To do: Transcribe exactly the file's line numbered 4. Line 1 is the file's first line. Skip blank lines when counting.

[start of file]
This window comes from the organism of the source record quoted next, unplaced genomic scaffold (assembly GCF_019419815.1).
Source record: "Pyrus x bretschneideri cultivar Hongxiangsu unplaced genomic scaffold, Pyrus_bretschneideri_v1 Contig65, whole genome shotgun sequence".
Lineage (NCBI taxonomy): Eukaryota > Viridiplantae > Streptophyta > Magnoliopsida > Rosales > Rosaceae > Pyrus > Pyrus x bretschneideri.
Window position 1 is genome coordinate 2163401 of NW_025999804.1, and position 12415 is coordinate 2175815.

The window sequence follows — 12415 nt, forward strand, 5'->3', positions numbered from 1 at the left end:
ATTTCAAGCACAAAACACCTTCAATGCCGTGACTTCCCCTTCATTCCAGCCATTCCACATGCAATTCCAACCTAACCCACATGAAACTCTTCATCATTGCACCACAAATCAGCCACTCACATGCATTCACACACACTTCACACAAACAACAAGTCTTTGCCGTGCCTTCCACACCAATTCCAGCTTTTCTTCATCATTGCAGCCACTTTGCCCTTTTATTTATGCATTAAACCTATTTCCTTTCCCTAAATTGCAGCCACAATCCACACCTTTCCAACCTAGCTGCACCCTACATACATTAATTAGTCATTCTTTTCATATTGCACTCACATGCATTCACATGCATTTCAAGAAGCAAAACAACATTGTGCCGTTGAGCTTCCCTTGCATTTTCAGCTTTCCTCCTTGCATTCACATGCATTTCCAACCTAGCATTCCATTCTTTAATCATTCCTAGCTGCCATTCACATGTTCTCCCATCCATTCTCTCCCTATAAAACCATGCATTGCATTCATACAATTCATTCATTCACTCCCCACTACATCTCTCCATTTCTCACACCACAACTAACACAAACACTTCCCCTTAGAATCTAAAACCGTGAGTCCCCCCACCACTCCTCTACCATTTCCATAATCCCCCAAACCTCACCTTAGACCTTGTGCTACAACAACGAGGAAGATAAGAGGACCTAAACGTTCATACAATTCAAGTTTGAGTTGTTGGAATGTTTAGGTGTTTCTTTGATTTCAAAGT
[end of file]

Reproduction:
Window position 1 is genome coordinate 2163401 of NW_025999804.1, and position 12415 is coordinate 2175815.